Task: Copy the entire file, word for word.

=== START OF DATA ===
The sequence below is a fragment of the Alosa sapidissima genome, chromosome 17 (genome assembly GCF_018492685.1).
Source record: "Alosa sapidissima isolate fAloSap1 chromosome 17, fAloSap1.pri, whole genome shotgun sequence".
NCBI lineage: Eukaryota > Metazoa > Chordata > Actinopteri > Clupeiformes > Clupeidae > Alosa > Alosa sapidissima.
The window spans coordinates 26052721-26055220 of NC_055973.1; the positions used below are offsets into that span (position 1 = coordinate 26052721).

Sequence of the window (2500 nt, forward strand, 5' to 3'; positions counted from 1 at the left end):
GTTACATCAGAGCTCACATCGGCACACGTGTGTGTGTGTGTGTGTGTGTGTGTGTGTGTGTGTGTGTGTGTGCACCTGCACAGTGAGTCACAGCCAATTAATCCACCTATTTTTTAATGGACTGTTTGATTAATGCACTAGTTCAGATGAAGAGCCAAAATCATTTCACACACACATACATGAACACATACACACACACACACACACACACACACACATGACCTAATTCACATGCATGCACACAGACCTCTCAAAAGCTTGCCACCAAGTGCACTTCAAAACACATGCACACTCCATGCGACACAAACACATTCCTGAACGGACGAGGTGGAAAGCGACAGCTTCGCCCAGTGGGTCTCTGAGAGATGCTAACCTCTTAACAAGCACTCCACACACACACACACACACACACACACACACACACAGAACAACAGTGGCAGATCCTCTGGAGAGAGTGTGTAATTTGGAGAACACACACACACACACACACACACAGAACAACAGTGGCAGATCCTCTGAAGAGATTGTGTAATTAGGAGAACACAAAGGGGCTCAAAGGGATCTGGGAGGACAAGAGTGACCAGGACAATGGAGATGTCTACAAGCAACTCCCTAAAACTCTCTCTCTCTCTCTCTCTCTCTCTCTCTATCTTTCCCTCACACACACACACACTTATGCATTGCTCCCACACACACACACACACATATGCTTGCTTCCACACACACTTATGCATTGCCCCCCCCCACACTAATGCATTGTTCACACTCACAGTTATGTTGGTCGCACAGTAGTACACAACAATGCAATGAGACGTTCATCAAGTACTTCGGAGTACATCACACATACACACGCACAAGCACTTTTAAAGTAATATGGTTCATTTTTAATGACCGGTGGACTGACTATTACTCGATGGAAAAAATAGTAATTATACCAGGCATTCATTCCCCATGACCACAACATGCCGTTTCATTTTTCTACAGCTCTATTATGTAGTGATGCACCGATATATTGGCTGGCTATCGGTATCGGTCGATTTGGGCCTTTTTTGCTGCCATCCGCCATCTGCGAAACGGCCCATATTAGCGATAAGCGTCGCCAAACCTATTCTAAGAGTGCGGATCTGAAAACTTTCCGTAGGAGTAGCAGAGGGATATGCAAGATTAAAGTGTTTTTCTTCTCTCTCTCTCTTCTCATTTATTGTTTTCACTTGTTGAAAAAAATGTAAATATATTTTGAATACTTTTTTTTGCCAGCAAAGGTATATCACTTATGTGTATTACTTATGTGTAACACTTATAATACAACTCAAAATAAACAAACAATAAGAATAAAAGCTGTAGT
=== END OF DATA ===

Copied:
The sequence below is a fragment of the Alosa sapidissima genome, chromosome 17 (genome assembly GCF_018492685.1).
Source record: "Alosa sapidissima isolate fAloSap1 chromosome 17, fAloSap1.pri, whole genome shotgun sequence".
NCBI lineage: Eukaryota > Metazoa > Chordata > Actinopteri > Clupeiformes > Clupeidae > Alosa > Alosa sapidissima.
The window spans coordinates 26052721-26055220 of NC_055973.1; the positions used below are offsets into that span (position 1 = coordinate 26052721).

Sequence of the window (2500 nt, forward strand, 5' to 3'; positions counted from 1 at the left end):
GTTACATCAGAGCTCACATCGGCACACGTGTGTGTGTGTGTGTGTGTGTGTGTGTGTGTGTGTGTGTGTGTGCACCTGCACAGTGAGTCACAGCCAATTAATCCACCTATTTTTTAATGGACTGTTTGATTAATGCACTAGTTCAGATGAAGAGCCAAAATCATTTCACACACACATACATGAACACATACACACACACACACACACACACACACACATGACCTAATTCACATGCATGCACACAGACCTCTCAAAAGCTTGCCACCAAGTGCACTTCAAAACACATGCACACTCCATGCGACACAAACACATTCCTGAACGGACGAGGTGGAAAGCGACAGCTTCGCCCAGTGGGTCTCTGAGAGATGCTAACCTCTTAACAAGCACTCCACACACACACACACACACACACACACACACACACAGAACAACAGTGGCAGATCCTCTGGAGAGAGTGTGTAATTTGGAGAACACACACACACACACACACACACAGAACAACAGTGGCAGATCCTCTGAAGAGATTGTGTAATTAGGAGAACACAAAGGGGCTCAAAGGGATCTGGGAGGACAAGAGTGACCAGGACAATGGAGATGTCTACAAGCAACTCCCTAAAACTCTCTCTCTCTCTCTCTCTCTCTCTCTCTATCTTTCCCTCACACACACACACACTTATGCATTGCTCCCACACACACACACACACATATGCTTGCTTCCACACACACTTATGCATTGCCCCCCCCCACACTAATGCATTGTTCACACTCACAGTTATGTTGGTCGCACAGTAGTACACAACAATGCAATGAGACGTTCATCAAGTACTTCGGAGTACATCACACATACACACGCACAAGCACTTTTAAAGTAATATGGTTCATTTTTAATGACCGGTGGACTGACTATTACTCGATGGAAAAAATAGTAATTATACCAGGCATTCATTCCCCATGACCACAACATGCCGTTTCATTTTTCTACAGCTCTATTATGTAGTGATGCACCGATATATTGGCTGGCTATCGGTATCGGTCGATTTGGGCCTTTTTTGCTGCCATCCGCCATCTGCGAAACGGCCCATATTAGCGATAAGCGTCGCCAAACCTATTCTAAGAGTGCGGATCTGAAAACTTTCCGTAGGAGTAGCAGAGGGATATGCAAGATTAAAGTGTTTTTCTTCTCTCTCTCTCTTCTCATTTATTGTTTTCACTTGTTGAAAAAAATGTAAATATATTTTGAATACTTTTTTTTGCCAGCAAAGGTATATCACTTATGTGTATTACTTATGTGTAACACTTATAATACAACTCAAAATAAACAAACAATAAGAATAAAAGCTGTAGT